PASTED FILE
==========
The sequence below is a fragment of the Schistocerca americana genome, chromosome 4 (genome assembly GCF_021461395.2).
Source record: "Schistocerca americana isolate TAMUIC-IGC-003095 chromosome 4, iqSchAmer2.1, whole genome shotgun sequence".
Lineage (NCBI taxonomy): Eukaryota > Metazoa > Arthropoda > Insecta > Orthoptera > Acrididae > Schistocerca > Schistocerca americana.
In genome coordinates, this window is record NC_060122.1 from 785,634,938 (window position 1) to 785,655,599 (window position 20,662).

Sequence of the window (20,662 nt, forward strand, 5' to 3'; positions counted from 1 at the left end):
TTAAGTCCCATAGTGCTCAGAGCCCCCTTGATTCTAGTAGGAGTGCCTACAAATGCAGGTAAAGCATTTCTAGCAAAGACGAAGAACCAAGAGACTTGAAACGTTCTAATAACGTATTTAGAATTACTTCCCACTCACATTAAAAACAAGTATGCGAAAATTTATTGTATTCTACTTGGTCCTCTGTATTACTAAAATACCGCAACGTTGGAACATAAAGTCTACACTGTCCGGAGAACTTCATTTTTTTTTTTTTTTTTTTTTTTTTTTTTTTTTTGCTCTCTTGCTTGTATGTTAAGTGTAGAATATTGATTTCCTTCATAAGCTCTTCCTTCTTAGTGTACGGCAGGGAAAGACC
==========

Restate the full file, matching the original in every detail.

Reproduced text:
The sequence below is a fragment of the Schistocerca americana genome, chromosome 4 (genome assembly GCF_021461395.2).
Source record: "Schistocerca americana isolate TAMUIC-IGC-003095 chromosome 4, iqSchAmer2.1, whole genome shotgun sequence".
Lineage (NCBI taxonomy): Eukaryota > Metazoa > Arthropoda > Insecta > Orthoptera > Acrididae > Schistocerca > Schistocerca americana.
In genome coordinates, this window is record NC_060122.1 from 785,634,938 (window position 1) to 785,655,599 (window position 20,662).

Sequence of the window (20,662 nt, forward strand, 5' to 3'; positions counted from 1 at the left end):
TTAAGTCCCATAGTGCTCAGAGCCCCCTTGATTCTAGTAGGAGTGCCTACAAATGCAGGTAAAGCATTTCTAGCAAAGACGAAGAACCAAGAGACTTGAAACGTTCTAATAACGTATTTAGAATTACTTCCCACTCACATTAAAAACAAGTATGCGAAAATTTATTGTATTCTACTTGGTCCTCTGTATTACTAAAATACCGCAACGTTGGAACATAAAGTCTACACTGTCCGGAGAACTTCATTTTTTTTTTTTTTTTTTTTTTTTTTTTTTTTTTGCTCTCTTGCTTGTATGTTAAGTGTAGAATATTGATTTCCTTCATAAGCTCTTCCTTCTTAGTGTACGGCAGGGAAAGACC